Final chemical weapons in Libya shipped to Germany on board Danish vessel
Libya has shipped the last of its chemical weapons stocks out of the country, officials said Tuesday, under a UN-backed plan to ensure the arsenal could not fall into the wrong hands.
The move will ease fears that extremists like the Islamic State group could gain access to the weapons in Libya, which has been wracked by chaos since the 2011 overthrow of Moamer Gaddafi.
A senior security official told AFP the stocks, including 23 tanks of chemicals, were shipped out on a Danish vessel on Saturday from the port of Misrata, under the supervision of the United Nations, and were destined for Germany.
The stocks had been stored in the central Jafa area, about 200 kilometres (125 miles) south of Sirte where Libyan pro-government forces are battling IS radicals, he said.
“We as Libyans did not want these weapons, especially during the current security situation and with the presence of IS in the region,” the security official said.
The deputy prime minister of Libya’s Government of National Accord (GNA), Mussa Al-Koni, confirmed the operation.
“All of Libya’s chemical arsenal has been shipped out of the country,” he told AFP. “This is good news for Libya, and for the peace of Libya, and we thank all the countries that participated and the UN.”
The Danish government had earlier this month offered to send a container vessel, support ship and 200 staff to handle the operation, coordinated by the UN-backed Organisation for the Prohibition of Chemical Weapons (OPCW).
In an emailed statement to AFP, the OPCW said: “We are not in a position to disclose operational details of an ongoing effort.”
It specified however that the stocks in question “are industrial chemicals in wide use as well as precursor chemicals that are several stages away from being actual chemical weapons.”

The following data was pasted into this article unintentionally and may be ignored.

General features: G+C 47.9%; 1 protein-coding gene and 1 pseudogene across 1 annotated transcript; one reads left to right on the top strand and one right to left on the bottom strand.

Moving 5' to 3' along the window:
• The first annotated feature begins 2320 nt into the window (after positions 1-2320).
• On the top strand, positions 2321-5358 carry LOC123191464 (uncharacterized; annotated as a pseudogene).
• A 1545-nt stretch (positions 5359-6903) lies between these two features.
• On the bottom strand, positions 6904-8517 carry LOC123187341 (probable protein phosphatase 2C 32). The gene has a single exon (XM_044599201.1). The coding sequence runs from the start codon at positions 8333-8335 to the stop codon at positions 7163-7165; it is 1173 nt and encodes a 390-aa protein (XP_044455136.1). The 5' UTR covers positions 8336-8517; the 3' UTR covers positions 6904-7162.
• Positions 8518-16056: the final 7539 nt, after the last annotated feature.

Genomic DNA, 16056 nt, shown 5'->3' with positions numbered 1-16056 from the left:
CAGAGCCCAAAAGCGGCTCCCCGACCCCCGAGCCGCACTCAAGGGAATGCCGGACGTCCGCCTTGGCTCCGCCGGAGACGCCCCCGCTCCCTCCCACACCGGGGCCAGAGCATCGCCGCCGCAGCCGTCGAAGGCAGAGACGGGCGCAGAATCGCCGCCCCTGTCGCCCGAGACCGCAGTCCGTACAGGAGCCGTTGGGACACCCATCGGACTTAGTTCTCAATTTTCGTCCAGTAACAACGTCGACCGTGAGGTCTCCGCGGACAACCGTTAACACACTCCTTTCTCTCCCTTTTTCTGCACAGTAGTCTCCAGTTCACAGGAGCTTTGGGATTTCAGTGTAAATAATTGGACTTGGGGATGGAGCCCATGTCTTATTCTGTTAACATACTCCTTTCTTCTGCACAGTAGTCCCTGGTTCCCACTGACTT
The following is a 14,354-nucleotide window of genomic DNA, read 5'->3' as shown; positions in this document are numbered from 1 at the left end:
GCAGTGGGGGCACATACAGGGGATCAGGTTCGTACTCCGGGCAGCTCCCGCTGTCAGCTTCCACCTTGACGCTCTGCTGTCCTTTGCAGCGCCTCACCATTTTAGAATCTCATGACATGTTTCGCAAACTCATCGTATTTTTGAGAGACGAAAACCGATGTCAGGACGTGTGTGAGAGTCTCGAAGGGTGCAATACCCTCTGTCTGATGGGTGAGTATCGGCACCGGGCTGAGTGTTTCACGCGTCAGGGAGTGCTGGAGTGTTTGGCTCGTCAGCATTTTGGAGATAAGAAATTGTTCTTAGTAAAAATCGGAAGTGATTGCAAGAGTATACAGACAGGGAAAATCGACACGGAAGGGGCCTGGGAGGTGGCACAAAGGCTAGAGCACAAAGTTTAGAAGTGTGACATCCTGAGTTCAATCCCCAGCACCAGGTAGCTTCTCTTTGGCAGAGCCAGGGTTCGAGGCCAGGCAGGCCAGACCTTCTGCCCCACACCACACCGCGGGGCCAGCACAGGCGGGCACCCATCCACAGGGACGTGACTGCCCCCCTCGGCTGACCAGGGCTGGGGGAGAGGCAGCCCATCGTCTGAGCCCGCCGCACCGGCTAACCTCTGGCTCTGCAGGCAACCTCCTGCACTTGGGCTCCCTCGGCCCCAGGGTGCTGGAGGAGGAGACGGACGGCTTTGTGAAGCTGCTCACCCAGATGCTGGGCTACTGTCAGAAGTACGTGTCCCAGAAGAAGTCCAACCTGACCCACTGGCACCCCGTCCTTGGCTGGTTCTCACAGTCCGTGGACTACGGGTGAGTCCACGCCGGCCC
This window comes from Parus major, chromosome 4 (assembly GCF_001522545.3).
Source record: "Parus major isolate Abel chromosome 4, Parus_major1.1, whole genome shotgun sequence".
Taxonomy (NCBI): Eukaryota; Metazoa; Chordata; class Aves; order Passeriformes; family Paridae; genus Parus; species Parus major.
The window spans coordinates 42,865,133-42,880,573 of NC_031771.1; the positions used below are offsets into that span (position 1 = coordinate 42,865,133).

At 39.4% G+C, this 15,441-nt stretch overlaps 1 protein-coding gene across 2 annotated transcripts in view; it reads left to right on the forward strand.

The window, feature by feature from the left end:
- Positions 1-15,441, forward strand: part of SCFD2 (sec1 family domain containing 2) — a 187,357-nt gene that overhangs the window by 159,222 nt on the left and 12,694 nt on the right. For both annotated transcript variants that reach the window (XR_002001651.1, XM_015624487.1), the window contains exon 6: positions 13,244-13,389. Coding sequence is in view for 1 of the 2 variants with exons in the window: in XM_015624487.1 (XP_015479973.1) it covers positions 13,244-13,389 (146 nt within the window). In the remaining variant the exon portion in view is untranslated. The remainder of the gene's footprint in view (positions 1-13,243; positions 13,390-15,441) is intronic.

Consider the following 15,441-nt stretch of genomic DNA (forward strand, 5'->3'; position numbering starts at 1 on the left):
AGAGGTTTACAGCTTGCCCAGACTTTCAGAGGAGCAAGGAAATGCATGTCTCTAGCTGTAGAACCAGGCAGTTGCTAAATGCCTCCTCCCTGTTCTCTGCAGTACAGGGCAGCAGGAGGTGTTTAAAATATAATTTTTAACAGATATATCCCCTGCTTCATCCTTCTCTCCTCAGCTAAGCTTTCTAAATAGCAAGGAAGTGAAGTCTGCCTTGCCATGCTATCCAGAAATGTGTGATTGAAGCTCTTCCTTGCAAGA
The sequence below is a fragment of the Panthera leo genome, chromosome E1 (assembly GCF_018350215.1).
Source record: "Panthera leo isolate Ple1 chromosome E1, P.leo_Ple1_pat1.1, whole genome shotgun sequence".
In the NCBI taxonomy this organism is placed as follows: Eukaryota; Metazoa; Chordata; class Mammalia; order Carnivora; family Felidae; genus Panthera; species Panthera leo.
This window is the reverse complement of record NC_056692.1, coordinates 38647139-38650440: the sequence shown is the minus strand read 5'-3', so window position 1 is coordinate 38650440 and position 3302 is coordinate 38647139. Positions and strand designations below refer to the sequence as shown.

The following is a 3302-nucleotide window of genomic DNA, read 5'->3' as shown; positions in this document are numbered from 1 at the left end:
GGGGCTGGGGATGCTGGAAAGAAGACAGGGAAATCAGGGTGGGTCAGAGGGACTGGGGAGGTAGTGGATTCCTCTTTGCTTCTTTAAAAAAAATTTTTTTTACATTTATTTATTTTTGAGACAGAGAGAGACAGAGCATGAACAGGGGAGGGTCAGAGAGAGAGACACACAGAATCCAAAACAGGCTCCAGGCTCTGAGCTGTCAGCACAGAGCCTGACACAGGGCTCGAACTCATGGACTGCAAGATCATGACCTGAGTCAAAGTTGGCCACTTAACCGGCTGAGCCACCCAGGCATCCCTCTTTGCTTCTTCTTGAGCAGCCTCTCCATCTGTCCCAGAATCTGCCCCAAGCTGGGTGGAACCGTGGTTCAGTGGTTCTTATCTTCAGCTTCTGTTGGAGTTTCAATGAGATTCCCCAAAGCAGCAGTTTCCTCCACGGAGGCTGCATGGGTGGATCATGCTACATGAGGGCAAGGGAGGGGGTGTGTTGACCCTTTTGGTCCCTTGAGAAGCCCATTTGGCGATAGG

A German defence ministry spokesman said the shipment would arrive in Germany “in the coming weeks” and contained “about 500 tonnes of toxic chemical products” that would be destroyed by GEKA, Germany’s state-owned company for disposing of chemical weapons.
“These chemical products can be used to produce toxic gases or warfare agents, but are not toxic gases or warfare agents,” the spokesman said.
A Danish foreign ministry spokesman said the government “can neither confirm nor deny” reports of its involvement.
The UN Security Council on July 22 endorsed plans to remove Libya’s remaining chemical weapons from the country and prevent them from falling into the hands of extremists like IS.
Libya joined the UN convention on eliminating chemical weapons in 2004 as part of Gaddafi’s ultimately abortive efforts to shake off the country’s pariah status and mend relations with the West.
The convention uses a broad definition of “chemical weapons” to include not only those already prepared for delivery but also toxic chemicals intended for use in weapons and the precursors used to create them.
At the time Libya joined the convention, it declared 24.7 tonnes of sulphur mustard, 1,390 tonnes of precursor chemicals and more than 3,500 aerial bombs containing chemical weapons.
It had eliminated all the aerial bombs, 51 percent of the sulphur mustard and 40 percent of the precursor chemicals by 2011, when operations to destroy the arsenal were interrupted by the February 17 revolution, according to the OPCW.
Of three chemical weapons production facilities also declared in 2004, two were destroyed and one converted for civilian use, it said.
Fears over Libya’s remaining stockpiles grew with the rise of the local branch of IS, which took advantage of the country’s turmoil last year to seize control of the coastal city of Sirte.
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